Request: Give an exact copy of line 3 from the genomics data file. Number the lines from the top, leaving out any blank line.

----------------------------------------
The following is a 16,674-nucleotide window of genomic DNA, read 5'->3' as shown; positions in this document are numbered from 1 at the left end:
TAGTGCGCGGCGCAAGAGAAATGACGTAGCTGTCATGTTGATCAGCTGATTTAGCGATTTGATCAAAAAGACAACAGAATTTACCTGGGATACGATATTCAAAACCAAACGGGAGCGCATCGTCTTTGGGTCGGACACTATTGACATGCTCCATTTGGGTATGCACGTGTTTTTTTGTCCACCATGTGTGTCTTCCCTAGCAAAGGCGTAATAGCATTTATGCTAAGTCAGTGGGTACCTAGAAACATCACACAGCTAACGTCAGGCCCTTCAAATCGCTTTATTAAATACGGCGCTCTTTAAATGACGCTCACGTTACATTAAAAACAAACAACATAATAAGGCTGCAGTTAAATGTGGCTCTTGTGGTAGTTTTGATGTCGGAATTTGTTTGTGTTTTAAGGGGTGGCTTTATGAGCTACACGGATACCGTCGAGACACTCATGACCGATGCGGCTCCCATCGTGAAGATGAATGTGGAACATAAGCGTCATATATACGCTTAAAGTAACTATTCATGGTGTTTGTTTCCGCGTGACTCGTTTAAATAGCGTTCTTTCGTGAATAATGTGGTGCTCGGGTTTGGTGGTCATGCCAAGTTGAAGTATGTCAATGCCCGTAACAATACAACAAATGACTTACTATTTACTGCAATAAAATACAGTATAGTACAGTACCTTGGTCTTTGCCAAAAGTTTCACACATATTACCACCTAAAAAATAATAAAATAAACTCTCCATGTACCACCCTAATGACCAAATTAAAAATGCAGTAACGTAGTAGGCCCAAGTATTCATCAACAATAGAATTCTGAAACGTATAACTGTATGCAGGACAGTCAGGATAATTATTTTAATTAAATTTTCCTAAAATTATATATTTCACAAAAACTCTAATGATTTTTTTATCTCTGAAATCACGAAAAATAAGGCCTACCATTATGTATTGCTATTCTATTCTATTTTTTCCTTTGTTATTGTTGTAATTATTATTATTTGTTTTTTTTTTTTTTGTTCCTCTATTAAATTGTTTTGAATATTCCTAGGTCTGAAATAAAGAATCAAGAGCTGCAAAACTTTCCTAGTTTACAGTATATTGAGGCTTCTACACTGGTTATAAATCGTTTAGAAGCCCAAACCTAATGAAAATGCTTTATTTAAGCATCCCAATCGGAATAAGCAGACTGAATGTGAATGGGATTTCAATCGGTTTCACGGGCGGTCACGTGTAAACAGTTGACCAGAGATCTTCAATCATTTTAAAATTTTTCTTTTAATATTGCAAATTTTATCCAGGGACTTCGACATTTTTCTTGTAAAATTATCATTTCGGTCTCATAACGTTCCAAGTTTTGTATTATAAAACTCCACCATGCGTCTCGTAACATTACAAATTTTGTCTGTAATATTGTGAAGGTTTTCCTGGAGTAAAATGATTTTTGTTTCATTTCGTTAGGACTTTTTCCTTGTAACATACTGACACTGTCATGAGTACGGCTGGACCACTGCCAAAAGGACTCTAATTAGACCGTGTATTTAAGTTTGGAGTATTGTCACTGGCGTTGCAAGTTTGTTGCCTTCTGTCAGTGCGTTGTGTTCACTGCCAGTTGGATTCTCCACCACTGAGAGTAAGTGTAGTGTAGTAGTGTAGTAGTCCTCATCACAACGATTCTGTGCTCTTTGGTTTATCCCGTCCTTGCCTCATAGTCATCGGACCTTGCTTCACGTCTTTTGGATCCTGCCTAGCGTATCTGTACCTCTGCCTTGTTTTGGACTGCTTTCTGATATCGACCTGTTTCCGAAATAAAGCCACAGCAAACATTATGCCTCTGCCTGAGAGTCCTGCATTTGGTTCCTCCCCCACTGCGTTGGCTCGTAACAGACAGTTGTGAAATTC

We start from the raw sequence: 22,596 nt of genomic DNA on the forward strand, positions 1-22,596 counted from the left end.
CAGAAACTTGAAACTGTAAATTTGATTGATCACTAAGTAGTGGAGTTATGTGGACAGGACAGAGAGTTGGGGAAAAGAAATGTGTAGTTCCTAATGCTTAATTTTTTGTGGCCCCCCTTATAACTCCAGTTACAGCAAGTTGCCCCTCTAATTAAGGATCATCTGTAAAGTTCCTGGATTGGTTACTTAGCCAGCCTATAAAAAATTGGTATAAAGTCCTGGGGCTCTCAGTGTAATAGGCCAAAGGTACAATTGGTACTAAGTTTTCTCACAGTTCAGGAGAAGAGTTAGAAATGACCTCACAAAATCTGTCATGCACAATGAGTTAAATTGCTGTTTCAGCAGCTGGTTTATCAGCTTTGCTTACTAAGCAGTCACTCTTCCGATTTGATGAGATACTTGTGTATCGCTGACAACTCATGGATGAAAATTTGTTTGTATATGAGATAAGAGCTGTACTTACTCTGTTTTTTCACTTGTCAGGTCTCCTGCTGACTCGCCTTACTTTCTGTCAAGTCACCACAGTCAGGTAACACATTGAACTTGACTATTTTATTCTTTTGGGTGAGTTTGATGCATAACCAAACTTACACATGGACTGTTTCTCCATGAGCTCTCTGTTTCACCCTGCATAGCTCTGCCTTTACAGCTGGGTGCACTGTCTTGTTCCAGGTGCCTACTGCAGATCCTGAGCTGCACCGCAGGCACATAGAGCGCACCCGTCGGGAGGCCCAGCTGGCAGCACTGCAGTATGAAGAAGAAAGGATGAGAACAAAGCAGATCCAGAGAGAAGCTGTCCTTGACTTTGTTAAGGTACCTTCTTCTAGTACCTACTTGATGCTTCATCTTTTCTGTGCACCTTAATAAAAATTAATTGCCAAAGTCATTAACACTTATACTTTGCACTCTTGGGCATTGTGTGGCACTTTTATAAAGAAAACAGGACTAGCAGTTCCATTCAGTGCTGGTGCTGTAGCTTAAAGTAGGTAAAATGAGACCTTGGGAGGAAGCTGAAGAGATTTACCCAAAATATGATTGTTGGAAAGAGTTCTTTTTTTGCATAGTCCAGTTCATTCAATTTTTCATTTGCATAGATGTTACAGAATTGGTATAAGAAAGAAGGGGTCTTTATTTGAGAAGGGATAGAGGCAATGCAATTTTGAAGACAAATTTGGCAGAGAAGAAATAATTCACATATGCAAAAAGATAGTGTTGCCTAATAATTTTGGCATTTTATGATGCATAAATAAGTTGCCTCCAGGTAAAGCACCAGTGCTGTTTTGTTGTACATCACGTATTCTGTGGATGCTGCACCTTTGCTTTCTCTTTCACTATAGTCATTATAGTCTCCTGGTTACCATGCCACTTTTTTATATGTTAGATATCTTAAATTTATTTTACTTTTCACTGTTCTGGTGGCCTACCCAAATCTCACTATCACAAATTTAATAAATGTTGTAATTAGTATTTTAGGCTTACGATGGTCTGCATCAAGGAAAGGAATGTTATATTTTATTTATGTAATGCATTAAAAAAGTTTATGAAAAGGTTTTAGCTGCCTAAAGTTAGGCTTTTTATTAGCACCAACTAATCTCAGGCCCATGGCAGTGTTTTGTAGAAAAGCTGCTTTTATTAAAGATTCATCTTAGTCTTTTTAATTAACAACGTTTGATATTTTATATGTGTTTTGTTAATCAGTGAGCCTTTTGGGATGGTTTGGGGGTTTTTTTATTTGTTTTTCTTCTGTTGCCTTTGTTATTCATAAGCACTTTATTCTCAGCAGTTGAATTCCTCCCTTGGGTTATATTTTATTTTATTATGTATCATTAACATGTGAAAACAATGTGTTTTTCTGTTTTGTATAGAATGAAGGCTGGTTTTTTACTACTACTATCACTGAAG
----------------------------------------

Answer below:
We start from the raw sequence: 22,596 nt of genomic DNA on the forward strand, positions 1-22,596 counted from the left end.